- Start treating your feet like you do your teeth. Most people brush their teeth twice daily and have routine checkups each year. When was the last time you saw a Podiatrist, or even checked in on your own feet? Don’t neglect the symptoms of your feet – they are the literal foundation of your body and can be one of the first places to be impacted by illness. What’s more, minor foot issues now could lead to major issues down the road. This is especially true if you’re a diabetic with nerve issues that could leave you more susceptible to infections and further complications.
- Pay attention to changes on your feet. Now that you are checking in regularly with the most used and most underappreciated parts of your body, pay attention to the color of your toenails, the quality of the skin around your heels and any changes to the shape of the foot. For example, yellow or brown and thickened nails are signs of fungal nails that can be easily treated by a Podiatrist. But, other colors could indicate larger health issues. For example, a black stripe on your nail could be a result of skin cancer, HIV or Lupus.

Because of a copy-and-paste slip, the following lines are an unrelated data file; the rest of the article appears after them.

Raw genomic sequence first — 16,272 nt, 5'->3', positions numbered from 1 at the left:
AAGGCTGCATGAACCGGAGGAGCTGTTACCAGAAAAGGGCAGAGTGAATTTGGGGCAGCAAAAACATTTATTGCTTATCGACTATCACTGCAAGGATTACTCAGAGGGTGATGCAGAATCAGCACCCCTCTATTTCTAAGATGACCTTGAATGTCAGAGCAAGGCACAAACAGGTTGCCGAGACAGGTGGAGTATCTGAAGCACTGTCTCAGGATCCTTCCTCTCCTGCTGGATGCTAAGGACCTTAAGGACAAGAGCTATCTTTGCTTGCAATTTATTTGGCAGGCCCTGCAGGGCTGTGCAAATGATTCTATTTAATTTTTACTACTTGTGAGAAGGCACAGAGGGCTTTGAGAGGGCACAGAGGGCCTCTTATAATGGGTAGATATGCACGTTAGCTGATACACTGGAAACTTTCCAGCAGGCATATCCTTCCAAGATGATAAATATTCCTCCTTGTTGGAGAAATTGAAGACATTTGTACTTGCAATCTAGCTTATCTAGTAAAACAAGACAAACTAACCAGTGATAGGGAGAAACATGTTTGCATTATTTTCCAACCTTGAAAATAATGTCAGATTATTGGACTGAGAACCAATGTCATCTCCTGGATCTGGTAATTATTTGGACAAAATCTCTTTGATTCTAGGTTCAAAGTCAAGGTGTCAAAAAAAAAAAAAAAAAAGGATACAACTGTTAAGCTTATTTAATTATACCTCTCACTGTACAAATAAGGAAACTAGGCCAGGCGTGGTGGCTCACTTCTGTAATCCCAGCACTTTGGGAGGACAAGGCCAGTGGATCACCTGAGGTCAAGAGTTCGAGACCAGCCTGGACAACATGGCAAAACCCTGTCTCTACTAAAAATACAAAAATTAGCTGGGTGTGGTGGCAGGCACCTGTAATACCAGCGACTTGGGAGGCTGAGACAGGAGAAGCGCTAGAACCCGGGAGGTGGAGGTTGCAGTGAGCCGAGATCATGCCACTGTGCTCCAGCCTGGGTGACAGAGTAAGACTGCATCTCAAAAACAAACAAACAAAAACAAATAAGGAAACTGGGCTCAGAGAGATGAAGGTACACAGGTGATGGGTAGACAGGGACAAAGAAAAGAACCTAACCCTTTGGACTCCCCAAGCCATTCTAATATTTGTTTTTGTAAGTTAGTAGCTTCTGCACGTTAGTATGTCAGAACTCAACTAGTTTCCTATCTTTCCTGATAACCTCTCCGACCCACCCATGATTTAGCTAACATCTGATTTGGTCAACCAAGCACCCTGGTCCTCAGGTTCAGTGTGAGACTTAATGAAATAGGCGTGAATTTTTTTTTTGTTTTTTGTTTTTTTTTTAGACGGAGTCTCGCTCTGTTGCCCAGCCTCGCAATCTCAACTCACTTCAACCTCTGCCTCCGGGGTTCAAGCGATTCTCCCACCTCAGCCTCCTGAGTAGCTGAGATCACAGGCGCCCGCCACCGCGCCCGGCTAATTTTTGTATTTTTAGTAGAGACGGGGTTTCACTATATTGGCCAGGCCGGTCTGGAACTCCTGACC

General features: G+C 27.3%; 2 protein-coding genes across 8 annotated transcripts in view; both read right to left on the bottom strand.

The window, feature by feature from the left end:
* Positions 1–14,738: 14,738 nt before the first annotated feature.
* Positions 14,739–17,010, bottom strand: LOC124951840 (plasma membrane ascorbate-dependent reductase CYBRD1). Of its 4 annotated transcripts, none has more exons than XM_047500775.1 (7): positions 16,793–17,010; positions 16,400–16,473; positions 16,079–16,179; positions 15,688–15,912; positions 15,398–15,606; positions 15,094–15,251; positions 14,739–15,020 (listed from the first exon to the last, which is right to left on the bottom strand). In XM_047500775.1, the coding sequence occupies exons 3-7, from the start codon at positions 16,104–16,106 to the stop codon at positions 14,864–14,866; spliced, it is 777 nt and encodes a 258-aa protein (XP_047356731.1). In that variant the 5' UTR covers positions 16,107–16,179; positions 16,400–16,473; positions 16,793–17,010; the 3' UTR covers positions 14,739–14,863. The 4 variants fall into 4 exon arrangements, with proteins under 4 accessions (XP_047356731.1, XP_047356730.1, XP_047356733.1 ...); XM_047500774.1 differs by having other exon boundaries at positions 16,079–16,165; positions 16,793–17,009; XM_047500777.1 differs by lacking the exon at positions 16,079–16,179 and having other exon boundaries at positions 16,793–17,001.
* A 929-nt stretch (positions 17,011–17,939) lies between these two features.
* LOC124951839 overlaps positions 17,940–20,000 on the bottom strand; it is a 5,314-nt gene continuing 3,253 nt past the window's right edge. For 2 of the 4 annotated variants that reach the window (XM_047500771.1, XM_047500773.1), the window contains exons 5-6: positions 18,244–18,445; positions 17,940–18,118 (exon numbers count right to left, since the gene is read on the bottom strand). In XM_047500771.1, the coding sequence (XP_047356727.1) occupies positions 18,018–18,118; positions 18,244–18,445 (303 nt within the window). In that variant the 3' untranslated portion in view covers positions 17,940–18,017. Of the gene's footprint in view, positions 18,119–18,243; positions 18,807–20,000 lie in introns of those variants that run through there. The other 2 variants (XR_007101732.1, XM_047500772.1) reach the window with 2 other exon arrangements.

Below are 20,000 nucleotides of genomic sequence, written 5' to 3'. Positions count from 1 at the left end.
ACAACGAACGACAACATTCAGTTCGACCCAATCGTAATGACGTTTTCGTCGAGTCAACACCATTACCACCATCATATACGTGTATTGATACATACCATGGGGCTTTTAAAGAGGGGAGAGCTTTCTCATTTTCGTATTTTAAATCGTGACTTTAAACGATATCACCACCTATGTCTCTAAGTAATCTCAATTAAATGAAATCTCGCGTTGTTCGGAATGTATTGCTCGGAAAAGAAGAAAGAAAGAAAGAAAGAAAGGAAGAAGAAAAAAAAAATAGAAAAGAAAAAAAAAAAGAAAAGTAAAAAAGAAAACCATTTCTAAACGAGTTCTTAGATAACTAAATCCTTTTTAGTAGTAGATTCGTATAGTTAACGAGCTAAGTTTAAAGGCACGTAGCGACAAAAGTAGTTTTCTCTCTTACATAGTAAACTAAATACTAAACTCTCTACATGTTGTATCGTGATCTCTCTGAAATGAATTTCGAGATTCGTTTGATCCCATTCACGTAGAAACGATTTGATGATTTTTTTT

- Don’t walk barefoot ever (especially at the gym!). Walking barefoot on hard surfaces allows our foot to collapse which can lead to a tremendous amount of stress not only to the foot but to the rest of the body. Walking barefoot also exposes our feet to bacterial and fungal organisms that can infect the skin and nails. These organisms can lead to infections that change the appearance, smell, and comfort of the foot such as Athlete’s Foot or fungal nails.